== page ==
• Futureproof. As all leaders know, healthcare — especially healthcare IT — is constantly shifting. A solid inventory management system should be able to quickly adapt to changes.
  • Scalability. "Systems need to be scalable and adaptable to multiple levels of use," said Ms. Measurall. There are multiple tools to manage inventory, such as smart cabinets and the 2-Bin Kanban system. No matter what, the system must account for supply diversity while also keeping accurate total inventory.

3. Communicate the benefits
After articulating a vision, it's important to have an answer to the "So what?" question. "Customers can explain why their system is broken, but they can't answer the 'So what?' question," said Ms. Measurall.

Be prepared to answer the question, particularly by communicating how inventory technology management can help:

Meet inventory goals. Supply chain leaders need the right product in the right place at the right time for the right price. But above all, it's key to have the right amount of supplies. A system can eliminate product waste without risking product shortage.

Maximize clinician time. Studies have found nurses can spend up to 20 percent of their time on product management. If nurses are able to spend less of their time on supply chain duties, they'll be able to spend more time with patients, potentially improving the patient experience, outcomes and HCAHPS scores.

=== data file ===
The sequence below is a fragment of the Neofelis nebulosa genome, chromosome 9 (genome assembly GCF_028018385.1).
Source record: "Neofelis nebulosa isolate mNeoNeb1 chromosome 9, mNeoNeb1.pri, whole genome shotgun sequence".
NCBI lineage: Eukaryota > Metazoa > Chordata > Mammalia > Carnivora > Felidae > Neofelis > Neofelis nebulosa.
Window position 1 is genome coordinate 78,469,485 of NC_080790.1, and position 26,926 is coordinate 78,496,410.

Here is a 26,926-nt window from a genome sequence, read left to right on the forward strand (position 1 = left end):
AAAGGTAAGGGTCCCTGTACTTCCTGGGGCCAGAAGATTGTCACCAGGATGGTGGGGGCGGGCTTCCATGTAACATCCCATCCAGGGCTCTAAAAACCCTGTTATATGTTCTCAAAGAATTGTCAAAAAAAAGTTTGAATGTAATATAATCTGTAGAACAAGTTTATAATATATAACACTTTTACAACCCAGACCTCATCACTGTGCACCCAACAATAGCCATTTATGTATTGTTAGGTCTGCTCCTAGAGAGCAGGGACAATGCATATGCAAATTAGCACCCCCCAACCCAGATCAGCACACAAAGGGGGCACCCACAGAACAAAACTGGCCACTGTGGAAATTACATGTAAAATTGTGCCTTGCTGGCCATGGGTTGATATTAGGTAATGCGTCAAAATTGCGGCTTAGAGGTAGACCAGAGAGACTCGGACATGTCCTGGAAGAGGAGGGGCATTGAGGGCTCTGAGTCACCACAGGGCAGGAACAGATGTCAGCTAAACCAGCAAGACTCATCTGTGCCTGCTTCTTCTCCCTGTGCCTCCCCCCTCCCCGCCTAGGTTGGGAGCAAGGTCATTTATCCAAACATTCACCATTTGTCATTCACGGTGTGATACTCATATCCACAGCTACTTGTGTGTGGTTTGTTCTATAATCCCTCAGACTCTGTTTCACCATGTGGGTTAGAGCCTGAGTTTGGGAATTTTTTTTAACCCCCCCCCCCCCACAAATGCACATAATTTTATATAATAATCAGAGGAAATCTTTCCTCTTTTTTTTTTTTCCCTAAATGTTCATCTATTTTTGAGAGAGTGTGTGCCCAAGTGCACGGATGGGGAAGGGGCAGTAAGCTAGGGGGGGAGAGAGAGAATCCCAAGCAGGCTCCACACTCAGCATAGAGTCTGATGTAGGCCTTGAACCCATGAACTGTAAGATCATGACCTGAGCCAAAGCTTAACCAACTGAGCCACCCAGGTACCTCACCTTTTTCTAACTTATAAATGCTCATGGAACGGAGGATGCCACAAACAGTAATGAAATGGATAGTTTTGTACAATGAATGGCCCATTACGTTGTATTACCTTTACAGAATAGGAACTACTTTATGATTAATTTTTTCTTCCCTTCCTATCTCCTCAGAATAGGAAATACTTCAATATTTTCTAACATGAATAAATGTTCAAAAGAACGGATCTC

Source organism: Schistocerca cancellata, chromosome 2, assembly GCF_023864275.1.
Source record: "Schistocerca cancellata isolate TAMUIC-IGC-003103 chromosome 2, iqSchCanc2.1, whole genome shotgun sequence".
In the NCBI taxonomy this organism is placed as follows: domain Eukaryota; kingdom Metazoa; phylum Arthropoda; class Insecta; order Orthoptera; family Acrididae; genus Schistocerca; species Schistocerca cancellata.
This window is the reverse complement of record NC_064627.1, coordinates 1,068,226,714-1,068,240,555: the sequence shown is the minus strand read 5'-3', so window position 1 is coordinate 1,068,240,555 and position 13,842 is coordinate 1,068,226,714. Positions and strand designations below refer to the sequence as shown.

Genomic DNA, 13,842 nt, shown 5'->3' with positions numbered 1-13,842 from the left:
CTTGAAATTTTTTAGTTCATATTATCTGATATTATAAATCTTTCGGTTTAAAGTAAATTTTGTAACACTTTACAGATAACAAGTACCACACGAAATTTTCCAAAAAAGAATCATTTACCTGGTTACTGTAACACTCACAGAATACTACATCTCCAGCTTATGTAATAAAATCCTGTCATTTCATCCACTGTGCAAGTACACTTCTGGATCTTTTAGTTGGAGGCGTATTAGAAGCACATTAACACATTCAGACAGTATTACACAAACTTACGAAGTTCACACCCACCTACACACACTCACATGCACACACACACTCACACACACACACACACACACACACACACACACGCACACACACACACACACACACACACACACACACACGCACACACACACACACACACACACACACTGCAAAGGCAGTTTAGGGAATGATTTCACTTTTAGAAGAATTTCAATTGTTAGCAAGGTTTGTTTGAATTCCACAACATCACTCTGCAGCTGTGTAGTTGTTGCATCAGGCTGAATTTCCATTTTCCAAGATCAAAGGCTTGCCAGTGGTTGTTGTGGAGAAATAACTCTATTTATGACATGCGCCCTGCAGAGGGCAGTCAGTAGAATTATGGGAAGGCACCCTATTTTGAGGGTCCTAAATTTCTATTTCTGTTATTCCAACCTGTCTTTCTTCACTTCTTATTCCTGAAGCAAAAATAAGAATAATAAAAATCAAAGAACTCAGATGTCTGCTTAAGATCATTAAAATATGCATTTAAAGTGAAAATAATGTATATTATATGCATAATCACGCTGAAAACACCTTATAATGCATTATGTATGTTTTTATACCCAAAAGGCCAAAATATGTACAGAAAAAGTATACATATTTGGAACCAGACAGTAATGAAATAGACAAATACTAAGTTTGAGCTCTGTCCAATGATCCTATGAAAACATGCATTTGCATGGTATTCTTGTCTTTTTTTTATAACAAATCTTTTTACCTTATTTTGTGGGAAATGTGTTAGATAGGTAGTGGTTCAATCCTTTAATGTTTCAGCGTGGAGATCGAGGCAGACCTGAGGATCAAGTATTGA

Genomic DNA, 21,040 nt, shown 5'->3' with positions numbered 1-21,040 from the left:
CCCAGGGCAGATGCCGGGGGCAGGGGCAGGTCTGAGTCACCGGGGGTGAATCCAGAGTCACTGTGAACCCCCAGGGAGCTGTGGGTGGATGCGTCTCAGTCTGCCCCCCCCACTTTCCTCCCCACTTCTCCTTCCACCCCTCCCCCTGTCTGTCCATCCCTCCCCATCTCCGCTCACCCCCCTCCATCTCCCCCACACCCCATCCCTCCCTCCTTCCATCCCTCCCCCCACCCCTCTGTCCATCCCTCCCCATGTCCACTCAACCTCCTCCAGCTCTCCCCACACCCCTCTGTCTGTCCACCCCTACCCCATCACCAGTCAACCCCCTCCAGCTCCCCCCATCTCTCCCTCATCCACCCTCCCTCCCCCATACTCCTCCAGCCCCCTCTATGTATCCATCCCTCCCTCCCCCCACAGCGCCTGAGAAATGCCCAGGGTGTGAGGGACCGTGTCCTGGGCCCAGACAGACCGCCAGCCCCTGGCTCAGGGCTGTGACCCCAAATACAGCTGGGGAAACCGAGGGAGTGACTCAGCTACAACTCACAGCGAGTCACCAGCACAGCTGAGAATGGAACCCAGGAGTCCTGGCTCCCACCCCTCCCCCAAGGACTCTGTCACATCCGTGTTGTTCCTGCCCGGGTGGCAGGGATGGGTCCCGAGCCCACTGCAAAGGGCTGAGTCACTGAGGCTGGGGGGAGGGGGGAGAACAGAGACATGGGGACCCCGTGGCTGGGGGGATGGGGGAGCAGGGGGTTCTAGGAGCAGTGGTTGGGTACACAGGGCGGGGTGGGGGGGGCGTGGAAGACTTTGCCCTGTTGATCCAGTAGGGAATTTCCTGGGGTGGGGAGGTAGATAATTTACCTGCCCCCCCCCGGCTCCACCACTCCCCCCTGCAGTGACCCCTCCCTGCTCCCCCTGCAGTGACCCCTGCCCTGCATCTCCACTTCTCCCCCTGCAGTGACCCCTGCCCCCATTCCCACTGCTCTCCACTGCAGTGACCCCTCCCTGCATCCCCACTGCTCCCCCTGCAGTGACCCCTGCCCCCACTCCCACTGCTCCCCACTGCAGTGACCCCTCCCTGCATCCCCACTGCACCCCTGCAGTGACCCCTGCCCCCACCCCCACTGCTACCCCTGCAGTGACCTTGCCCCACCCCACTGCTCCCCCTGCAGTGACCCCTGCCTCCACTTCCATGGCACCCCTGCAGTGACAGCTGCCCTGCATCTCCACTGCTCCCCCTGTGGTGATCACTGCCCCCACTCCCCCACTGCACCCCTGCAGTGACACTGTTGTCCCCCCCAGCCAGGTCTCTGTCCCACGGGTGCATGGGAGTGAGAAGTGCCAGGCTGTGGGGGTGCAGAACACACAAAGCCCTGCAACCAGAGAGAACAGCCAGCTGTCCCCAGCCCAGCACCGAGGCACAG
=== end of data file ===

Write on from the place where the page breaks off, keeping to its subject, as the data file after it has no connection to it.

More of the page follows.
Manage recalls and reduce expirations. Ninety-nine percent of all product recalls are handled manually. Shifting from manual supply chain management to an automated system can help more efficiently manage recalls and reduce the number of products that expire on shelves.

Make informed decisions using analytics. Utilizing inventory management technology is a perfect way to link outcomes to products and practices. In addition to reducing product costs and making waste visible and avoidable, inventory management technology allows hospitals to make evidence-based decisions to better predict demands.

Improve charge capture. According to a 2013 study, healthcare providers lose more than $1.8 billion to revenue leakage, which amounts to an average of 7 percent leakage for every facility. Inventory management technology can assist in eliminating leaked revenue while also simplifying clinician workflows.

4. Gather your allies
The next key step in the process is to reach out to others and discuss the benefits of inventory management technology. "Talk to different departments that it will affect," said Ms. Measurall. "Find out the positive impact it would have on them."